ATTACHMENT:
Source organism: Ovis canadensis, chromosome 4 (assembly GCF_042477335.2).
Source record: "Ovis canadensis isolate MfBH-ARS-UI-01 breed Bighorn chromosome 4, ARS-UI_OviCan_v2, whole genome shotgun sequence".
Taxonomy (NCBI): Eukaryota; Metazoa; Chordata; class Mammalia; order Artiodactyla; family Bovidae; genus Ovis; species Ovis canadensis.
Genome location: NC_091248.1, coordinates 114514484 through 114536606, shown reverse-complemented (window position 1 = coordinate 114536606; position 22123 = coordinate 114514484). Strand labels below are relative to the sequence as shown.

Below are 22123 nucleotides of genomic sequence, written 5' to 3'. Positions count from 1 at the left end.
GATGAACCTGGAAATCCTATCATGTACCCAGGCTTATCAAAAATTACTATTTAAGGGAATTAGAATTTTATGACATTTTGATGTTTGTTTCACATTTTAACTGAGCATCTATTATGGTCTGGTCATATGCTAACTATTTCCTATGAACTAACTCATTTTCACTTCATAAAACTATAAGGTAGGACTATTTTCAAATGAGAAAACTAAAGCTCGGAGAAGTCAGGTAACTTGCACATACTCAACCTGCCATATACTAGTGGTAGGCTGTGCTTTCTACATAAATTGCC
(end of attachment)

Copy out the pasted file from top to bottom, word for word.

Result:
Source organism: Ovis canadensis, chromosome 4 (assembly GCF_042477335.2).
Source record: "Ovis canadensis isolate MfBH-ARS-UI-01 breed Bighorn chromosome 4, ARS-UI_OviCan_v2, whole genome shotgun sequence".
Taxonomy (NCBI): Eukaryota; Metazoa; Chordata; class Mammalia; order Artiodactyla; family Bovidae; genus Ovis; species Ovis canadensis.
Genome location: NC_091248.1, coordinates 114514484 through 114536606, shown reverse-complemented (window position 1 = coordinate 114536606; position 22123 = coordinate 114514484). Strand labels below are relative to the sequence as shown.

Below are 22123 nucleotides of genomic sequence, written 5' to 3'. Positions count from 1 at the left end.
GATGAACCTGGAAATCCTATCATGTACCCAGGCTTATCAAAAATTACTATTTAAGGGAATTAGAATTTTATGACATTTTGATGTTTGTTTCACATTTTAACTGAGCATCTATTATGGTCTGGTCATATGCTAACTATTTCCTATGAACTAACTCATTTTCACTTCATAAAACTATAAGGTAGGACTATTTTCAAATGAGAAAACTAAAGCTCGGAGAAGTCAGGTAACTTGCACATACTCAACCTGCCATATACTAGTGGTAGGCTGTGCTTTCTACATAAATTGCC